'Glass' Might Link To More Shyamalan Movies Than We Thought

Diply 20 Oct 2018

The end of Split showed us that M. Night Shyamalan has a vision of a bigger movie universe than anyone realized going into the movie.

Split, as you hopefully know by now, ends with a shot of David Dunn, Bruce Willis' character from 2000's Unbreakable. In that moment, we learned that Split was actually a sequel!

The next movie in the series, Glass, is coming out at the beginning of 2019.

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The third movie in the trilogy will show Split's Kevin (James McAvoy) share the screen with Unbreakable's David Dunn and Mr. Glass (Samuel L. Jackson).

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It's expected that David will pursue Kevin (and his Beast persona), with Glass pulling all the strings from behind the scenes.

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Unlike the Marvel or DC movie universes, we didn't even realize that there was a superhero franchise in the making, so we're excited to see what happens.

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One Redditor, however, has a theory that Shyamalan's movie universe is actually even bigger than it currently appears.

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User HeronSun saw how subtly the director wove Split and Unbreakable together and makes a compelling argument that another, earlier Shyamalan movie could fit into the so-called "Eastrail 177" franchise.

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HeronSun is the first to admit that it's too much of a stretch for all of Shyamalan's movies to fit into the franchise.

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Signs and Lady in the Water are too far into their own mythology to fit into any other bigger story, and The Happening is "just...no," according to HeronSun.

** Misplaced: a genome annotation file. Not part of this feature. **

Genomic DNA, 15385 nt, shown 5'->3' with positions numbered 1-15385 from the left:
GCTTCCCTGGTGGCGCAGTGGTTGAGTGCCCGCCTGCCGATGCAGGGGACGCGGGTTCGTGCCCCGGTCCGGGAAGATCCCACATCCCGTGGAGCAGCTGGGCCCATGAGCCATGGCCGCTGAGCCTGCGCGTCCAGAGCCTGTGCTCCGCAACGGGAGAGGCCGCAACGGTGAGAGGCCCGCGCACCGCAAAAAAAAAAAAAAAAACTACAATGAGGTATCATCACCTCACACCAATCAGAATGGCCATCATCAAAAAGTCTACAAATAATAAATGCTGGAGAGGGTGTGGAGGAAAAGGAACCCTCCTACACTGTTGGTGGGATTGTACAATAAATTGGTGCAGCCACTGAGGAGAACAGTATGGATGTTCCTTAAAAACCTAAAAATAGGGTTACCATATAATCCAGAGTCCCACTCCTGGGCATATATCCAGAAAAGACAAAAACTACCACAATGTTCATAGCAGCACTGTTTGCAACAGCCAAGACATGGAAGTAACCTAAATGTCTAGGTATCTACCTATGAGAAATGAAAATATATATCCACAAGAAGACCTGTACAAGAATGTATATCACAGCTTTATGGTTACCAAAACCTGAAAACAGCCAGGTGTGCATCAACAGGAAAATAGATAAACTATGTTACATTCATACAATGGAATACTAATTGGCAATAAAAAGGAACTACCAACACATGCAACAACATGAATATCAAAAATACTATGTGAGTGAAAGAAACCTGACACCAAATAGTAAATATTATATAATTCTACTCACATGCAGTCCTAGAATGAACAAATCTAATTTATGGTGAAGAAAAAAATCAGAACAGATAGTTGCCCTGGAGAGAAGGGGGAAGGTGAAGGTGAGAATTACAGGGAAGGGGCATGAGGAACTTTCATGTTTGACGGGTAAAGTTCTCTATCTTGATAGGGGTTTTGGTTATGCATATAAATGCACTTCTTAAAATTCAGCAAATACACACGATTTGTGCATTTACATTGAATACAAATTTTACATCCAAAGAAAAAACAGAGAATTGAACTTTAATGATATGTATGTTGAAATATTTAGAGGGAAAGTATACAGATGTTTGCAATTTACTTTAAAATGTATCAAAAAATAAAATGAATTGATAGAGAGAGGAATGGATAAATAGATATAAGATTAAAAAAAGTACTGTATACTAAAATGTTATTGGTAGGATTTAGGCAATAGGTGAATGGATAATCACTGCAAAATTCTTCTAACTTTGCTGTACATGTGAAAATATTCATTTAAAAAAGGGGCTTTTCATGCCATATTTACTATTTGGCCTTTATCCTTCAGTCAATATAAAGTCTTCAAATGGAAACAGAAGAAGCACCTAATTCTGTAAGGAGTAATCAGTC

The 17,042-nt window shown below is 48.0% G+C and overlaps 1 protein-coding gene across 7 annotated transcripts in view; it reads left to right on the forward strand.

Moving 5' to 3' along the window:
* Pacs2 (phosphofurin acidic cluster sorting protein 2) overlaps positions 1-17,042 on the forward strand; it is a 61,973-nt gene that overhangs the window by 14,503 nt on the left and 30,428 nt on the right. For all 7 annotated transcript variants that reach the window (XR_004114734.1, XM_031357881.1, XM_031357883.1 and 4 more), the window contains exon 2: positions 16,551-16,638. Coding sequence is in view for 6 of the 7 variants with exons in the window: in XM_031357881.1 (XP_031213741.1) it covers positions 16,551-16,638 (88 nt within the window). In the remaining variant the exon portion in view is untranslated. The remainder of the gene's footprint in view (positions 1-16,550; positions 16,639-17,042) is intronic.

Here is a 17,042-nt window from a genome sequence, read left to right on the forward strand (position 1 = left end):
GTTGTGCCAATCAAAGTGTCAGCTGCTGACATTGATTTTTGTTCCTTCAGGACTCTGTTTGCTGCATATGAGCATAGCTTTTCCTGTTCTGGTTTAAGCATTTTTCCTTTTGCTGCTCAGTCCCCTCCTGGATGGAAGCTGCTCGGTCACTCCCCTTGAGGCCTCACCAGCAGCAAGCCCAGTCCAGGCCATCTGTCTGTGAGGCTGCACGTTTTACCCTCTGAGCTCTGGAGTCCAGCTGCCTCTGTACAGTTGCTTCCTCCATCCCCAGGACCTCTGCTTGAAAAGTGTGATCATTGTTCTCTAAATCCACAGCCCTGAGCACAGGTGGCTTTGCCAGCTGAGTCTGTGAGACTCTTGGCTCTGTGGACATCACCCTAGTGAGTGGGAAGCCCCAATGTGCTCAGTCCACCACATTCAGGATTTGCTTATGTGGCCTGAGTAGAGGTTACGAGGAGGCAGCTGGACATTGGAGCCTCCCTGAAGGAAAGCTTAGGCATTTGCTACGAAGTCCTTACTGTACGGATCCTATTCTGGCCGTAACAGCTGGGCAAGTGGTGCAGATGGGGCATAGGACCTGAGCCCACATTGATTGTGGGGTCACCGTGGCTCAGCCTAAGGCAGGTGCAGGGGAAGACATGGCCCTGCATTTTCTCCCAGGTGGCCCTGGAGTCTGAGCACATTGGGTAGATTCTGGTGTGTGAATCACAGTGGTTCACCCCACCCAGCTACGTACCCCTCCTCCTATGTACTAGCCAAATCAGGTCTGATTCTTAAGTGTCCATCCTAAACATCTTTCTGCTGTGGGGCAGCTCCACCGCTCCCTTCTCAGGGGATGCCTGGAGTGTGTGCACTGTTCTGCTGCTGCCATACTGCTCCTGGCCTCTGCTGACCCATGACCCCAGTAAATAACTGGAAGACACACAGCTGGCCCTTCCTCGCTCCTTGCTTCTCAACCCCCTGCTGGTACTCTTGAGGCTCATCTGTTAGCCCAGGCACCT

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Which leaves us with what HeronSun suggests is an underappreciated part of Shayamalan's body of work — The Village.

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Before you laugh, this theory is entirely serious. The Village may seem like a forgettable movie, or that it's the first sign that Shyamalan had started to lose his touch, but it's hard to ignore the theory once you look a little closer.

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The main idea that brings Unbreakable and Split together is the idea of superhuman people.

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While maybe not on par with Captain Marvel's powers, both movies feature characters, namely Dunn, Glass, and Kevin, with abilities and intellect well above an average human.

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These powers, the movies suggest, are "activated" by traumatic events.

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For Dunn, it was a near-drowning, for Glass, it was a lifetime of traumas related to his brittle bones, and for Kevin, it was the abuse inflicted upon him by his mother.

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So what does all this have to do with The Village?

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In this theory, HeronSun argues that at least one — if not many — characters in The Village show signs of similar superpowers, and equally traumatic origin stories.